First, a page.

Consider a model of an ordinal outcome with a constant predictor for all subjects (i.e., a model with only an intercept). With such a model, the predicted probability for each category is simply its empirical distribution (), and the PSR is therefore a linear transformation of the ranks of . As such, when there are no covariates, the correlation coefficient between PSRs from models for and is equivalent to Spearman’s rank correlation. When covariates are present, the PSR can be thought of as a linear transformation of the adjusted ranks of subjects and our test statistic can be thought of as an adjusted rank correlation. This also holds for continuous outcomes and other types of ordered discrete variables (e.g., count data), and suggests an approach for extending Spearman’s rank correlation to account for covariates.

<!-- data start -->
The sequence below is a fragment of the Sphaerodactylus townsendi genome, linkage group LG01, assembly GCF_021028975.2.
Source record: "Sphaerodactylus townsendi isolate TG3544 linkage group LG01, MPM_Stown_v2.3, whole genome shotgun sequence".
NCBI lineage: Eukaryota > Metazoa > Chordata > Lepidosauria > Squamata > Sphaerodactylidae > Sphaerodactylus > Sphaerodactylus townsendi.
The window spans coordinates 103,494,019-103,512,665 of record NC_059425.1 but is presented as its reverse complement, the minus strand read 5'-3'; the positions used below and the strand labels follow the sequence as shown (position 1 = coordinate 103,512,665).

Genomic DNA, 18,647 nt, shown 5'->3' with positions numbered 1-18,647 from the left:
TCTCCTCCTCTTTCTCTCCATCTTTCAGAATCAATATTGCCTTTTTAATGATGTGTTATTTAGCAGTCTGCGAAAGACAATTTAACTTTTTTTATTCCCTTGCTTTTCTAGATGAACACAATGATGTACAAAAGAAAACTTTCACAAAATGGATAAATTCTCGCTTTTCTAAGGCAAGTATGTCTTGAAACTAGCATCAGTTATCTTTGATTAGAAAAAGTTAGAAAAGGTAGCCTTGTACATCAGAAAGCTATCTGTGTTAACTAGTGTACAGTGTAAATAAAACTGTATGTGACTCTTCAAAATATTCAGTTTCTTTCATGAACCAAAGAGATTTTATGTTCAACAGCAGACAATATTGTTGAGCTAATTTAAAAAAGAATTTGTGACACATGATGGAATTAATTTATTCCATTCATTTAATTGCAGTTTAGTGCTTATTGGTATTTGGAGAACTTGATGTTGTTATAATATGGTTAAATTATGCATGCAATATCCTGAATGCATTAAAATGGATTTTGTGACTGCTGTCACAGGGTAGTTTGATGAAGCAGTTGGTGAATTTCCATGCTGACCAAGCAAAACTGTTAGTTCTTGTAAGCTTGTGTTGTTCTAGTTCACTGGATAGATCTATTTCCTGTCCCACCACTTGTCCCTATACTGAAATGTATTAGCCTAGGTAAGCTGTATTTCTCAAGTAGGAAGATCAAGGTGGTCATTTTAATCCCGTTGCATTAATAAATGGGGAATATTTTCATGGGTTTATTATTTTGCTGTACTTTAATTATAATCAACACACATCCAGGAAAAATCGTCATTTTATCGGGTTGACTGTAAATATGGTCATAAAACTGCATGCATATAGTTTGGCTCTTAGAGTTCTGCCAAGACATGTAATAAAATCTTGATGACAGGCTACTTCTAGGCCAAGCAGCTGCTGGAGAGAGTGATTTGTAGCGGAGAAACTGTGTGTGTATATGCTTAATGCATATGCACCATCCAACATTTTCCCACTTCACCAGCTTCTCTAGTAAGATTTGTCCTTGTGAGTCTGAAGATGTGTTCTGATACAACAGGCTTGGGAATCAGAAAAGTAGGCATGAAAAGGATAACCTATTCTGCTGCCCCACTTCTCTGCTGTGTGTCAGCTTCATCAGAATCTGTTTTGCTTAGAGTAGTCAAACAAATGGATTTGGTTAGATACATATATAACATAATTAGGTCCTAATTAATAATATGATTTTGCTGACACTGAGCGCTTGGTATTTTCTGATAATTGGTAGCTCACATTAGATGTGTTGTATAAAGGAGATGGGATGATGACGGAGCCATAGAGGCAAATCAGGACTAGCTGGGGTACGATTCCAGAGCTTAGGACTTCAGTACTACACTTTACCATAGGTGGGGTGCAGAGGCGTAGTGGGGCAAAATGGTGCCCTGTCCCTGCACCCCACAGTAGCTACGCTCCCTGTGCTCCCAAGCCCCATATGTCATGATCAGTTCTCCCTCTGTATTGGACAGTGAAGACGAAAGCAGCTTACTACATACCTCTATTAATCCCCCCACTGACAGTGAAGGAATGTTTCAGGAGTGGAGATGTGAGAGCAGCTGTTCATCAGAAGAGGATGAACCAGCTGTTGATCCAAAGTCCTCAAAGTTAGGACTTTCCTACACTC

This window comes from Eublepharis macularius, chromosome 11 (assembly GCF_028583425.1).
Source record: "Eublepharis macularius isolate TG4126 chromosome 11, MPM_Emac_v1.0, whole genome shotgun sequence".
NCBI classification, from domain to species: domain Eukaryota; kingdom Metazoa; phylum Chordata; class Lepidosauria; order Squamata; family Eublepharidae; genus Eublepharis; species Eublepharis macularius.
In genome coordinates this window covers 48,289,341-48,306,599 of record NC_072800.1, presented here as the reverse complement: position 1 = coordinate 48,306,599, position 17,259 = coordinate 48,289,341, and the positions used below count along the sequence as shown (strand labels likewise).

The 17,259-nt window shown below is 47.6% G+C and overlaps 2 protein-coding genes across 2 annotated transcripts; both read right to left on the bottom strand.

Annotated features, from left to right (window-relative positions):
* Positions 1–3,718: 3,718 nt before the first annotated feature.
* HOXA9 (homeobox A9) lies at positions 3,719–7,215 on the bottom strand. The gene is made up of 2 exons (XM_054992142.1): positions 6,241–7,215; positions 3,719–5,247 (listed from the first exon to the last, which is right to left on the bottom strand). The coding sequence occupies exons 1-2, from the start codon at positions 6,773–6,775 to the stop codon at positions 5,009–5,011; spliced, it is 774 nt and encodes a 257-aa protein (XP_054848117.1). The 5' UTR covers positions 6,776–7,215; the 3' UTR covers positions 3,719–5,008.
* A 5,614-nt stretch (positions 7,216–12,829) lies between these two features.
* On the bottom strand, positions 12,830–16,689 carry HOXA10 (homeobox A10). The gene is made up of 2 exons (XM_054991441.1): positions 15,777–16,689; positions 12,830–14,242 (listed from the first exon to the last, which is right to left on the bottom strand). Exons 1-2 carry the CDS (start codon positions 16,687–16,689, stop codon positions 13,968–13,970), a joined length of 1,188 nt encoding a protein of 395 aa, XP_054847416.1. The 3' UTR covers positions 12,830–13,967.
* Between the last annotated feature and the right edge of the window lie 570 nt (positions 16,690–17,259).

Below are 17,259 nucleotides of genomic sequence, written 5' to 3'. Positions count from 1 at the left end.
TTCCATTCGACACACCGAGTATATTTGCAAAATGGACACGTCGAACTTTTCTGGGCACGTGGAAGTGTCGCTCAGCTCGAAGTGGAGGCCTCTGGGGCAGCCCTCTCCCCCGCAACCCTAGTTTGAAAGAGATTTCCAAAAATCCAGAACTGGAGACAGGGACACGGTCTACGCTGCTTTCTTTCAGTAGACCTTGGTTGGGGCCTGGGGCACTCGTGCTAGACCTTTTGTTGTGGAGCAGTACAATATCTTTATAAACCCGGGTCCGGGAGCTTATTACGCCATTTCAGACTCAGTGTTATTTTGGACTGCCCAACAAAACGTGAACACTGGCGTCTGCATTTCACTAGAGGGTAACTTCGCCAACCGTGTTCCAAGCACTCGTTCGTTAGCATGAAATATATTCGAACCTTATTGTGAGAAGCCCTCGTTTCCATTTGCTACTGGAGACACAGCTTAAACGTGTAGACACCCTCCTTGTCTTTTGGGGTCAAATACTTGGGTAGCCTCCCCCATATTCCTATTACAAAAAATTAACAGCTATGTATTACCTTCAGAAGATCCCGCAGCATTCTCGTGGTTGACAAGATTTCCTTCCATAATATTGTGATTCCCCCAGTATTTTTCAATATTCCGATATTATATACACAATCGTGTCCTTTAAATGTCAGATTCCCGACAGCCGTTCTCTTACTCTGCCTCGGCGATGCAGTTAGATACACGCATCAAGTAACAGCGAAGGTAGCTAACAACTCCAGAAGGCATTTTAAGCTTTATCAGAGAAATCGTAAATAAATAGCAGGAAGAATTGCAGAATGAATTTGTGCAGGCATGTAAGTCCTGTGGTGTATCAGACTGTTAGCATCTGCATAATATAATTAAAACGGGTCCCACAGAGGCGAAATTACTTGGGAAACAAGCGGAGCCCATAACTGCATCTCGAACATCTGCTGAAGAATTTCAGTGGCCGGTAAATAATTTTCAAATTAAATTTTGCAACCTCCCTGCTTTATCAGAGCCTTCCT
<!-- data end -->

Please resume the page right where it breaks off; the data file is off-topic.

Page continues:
More formally, the population parameter of Spearman’s rank correlation, denoted as , is the scaled difference between the probability of concordance and the probability of discordance between and , where and have the same marginal distributions as and , denoted and , respectively, but and (Kruskal, 1958). With continuous and the scaling factor is 3, which ensures that ; for non-continuous and/or , the scaling factor is a function of the marginal distributions of the non-continuous variables (Neslehova, 2007). It can be shown that this difference between concordance and discordance probabilities is equal to the covariance of PSRs (from unconditional models), and the scaling factor is simply the inverse of the square root of the product of the variances of the PSRs (Liu et al., 2017). Specifically,